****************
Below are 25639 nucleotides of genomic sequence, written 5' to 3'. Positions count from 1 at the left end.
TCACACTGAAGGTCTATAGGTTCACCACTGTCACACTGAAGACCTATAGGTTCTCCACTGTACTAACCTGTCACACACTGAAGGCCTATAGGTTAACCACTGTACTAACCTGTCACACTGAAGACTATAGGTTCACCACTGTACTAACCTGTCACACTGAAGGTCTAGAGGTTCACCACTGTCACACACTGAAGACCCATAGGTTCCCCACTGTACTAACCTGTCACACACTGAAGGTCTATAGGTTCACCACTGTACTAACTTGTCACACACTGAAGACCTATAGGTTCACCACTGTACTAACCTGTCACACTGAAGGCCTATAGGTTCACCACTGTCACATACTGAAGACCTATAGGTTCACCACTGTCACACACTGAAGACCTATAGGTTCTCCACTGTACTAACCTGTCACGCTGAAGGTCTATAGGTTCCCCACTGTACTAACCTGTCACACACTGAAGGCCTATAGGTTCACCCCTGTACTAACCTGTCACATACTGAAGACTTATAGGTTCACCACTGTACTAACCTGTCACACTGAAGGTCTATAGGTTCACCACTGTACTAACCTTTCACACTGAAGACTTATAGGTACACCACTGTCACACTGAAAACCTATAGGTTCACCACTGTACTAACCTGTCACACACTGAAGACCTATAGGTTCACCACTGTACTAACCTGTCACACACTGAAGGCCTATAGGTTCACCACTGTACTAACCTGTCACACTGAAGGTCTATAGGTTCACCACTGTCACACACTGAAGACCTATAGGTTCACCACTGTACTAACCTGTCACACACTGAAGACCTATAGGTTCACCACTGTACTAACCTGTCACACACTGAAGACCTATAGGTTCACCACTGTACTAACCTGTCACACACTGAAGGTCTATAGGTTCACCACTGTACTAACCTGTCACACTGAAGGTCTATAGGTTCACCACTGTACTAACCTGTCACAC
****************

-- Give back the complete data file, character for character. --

Below are 25639 nucleotides of genomic sequence, written 5' to 3'. Positions count from 1 at the left end.
TCACACTGAAGGTCTATAGGTTCACCACTGTCACACTGAAGACCTATAGGTTCTCCACTGTACTAACCTGTCACACACTGAAGGCCTATAGGTTAACCACTGTACTAACCTGTCACACTGAAGACTATAGGTTCACCACTGTACTAACCTGTCACACTGAAGGTCTAGAGGTTCACCACTGTCACACACTGAAGACCCATAGGTTCCCCACTGTACTAACCTGTCACACACTGAAGGTCTATAGGTTCACCACTGTACTAACTTGTCACACACTGAAGACCTATAGGTTCACCACTGTACTAACCTGTCACACTGAAGGCCTATAGGTTCACCACTGTCACATACTGAAGACCTATAGGTTCACCACTGTCACACACTGAAGACCTATAGGTTCTCCACTGTACTAACCTGTCACGCTGAAGGTCTATAGGTTCCCCACTGTACTAACCTGTCACACACTGAAGGCCTATAGGTTCACCCCTGTACTAACCTGTCACATACTGAAGACTTATAGGTTCACCACTGTACTAACCTGTCACACTGAAGGTCTATAGGTTCACCACTGTACTAACCTTTCACACTGAAGACTTATAGGTACACCACTGTCACACTGAAAACCTATAGGTTCACCACTGTACTAACCTGTCACACACTGAAGACCTATAGGTTCACCACTGTACTAACCTGTCACACACTGAAGGCCTATAGGTTCACCACTGTACTAACCTGTCACACTGAAGGTCTATAGGTTCACCACTGTCACACACTGAAGACCTATAGGTTCACCACTGTACTAACCTGTCACACACTGAAGACCTATAGGTTCACCACTGTACTAACCTGTCACACACTGAAGACCTATAGGTTCACCACTGTACTAACCTGTCACACACTGAAGGTCTATAGGTTCACCACTGTACTAACCTGTCACACTGAAGGTCTATAGGTTCACCACTGTACTAACCTGTCACAC